Everyone with a halfway decent camera at the auto show fancies themselves the next Sports Illustrated swimsuit issue photographer. I assure you, you are not. We are not celebrities, you are not the paparazzi, and for most of us the nature of our jobs does not dictate we must agree to have our photos taken. If I'm not standing on a platform and my coworkers and I see you aim a camera in our direction, you will often quickly see our backs.
There is a very simple way to figure out if it's okay to take my picture.
- If I am standing on a platform next to a car, it's fair game.
- If I am not standing on a platform, ask for permission.
Lots of people do ask and that is awesome! Some of us will say yes, some of us will say no. When we say no we have very good reasons.
Here are some reasons why we say no when you ask to take our picture at the auto show:
You're super creepy
We don't want to be part of your spank book
We're afraid you're going to Photoshop our head onto the body of some naked chick with an ugly face and add it to a porn site
We're pretty sure it's going to wind up in a "Girls of the Auto Show" blog post where men who haven't gotten laid since the recession started will have the audacity to pick apart our appearance
We're not wearing something we're supposed to be wearing and don't want to get busted if someone important happens to see it on the interweb
We wish to retain as much control of our image and how it is used as possible
You're super creepy
All of us ladies at the auto show have developed Spidey-sense and can tell from a pretty fair distance when someone is trying to sneak a photo of us. We will then send a signal to the other girls in the area and strangely all of a sudden you will notice all of our backs are facing you. I've spotted cameras with telephoto lenses on balconies trained on our information desk. I've nabbed guys trying to set us up like a bad pickpocket job, one distracting us with conversation while the other tries to snap photos of my a$$ (that's handled by clasping my fingers behind my back, covering my cheeks while flipping the photog off - I can't be identified anyway because he's only focused on my butt).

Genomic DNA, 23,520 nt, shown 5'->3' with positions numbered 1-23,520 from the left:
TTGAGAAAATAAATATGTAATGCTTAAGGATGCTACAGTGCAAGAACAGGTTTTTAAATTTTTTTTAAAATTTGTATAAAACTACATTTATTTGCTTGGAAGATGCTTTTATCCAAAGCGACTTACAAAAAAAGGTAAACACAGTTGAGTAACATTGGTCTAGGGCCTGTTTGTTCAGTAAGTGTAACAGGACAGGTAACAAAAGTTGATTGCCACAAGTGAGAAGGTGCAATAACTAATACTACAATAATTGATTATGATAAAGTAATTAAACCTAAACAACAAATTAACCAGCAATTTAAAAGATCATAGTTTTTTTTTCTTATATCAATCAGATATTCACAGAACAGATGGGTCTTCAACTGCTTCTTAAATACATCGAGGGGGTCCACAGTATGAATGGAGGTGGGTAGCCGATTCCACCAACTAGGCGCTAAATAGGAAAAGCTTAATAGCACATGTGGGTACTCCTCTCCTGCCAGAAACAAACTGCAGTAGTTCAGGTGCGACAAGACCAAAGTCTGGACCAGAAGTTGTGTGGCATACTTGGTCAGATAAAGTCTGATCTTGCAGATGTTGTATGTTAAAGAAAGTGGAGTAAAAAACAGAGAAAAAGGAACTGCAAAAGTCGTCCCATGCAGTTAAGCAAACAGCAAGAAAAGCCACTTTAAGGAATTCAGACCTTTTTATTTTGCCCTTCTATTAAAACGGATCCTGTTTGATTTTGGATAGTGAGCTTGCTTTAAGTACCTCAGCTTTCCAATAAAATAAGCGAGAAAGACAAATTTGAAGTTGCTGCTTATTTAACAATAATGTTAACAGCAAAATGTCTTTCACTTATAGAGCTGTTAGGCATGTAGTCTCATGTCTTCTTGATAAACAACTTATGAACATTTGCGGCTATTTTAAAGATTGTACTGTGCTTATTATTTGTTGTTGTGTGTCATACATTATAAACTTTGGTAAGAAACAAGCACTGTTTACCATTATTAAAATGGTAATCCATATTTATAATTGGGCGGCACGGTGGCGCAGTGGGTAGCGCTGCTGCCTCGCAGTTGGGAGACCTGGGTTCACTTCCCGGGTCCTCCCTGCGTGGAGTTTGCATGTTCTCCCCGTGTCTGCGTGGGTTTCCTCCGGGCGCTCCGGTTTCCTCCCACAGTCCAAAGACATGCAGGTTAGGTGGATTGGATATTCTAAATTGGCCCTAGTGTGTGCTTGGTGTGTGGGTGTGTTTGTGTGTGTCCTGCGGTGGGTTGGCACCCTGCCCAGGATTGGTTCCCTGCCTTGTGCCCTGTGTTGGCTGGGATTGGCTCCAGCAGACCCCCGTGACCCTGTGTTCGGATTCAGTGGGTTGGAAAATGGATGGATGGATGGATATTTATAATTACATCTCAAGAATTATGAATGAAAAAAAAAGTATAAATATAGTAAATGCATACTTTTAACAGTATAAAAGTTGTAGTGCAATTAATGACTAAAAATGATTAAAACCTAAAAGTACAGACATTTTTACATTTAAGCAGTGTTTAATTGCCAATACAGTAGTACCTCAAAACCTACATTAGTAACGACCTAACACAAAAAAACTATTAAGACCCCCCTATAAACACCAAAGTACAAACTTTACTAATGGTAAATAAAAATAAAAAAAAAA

One booth babe told me she was asked by a group of teenaged boys to pose by a car of a different manufacturer than the one she repped. She told them she couldn't do that, then inquired why they didn't ask the ladies in that particular booth to do it. "We did," they said. "They told us they weren't allowed to leave the desk."
That booth babe had to break their hearts. "Boys, they just didn't want to take a picture. Sorry." To make them feel better she offered to snap one in front of one of her vehicles, but they were too dejected to even consider it.
But they asked. So if a group of horny teenaged boys can manage that level of civility, why can't you? Ah yes, because you're super creepy.
Are you an auto show model, HIN girl or product specialist?
Do you have an auto show story? Tell me about your funniest experience, the most touching, the biggest jerk or the worst pickup line you've had laid on you. Email me at DYCWTC@gmail.com and I'll share it with my readers, keeping you anonymous.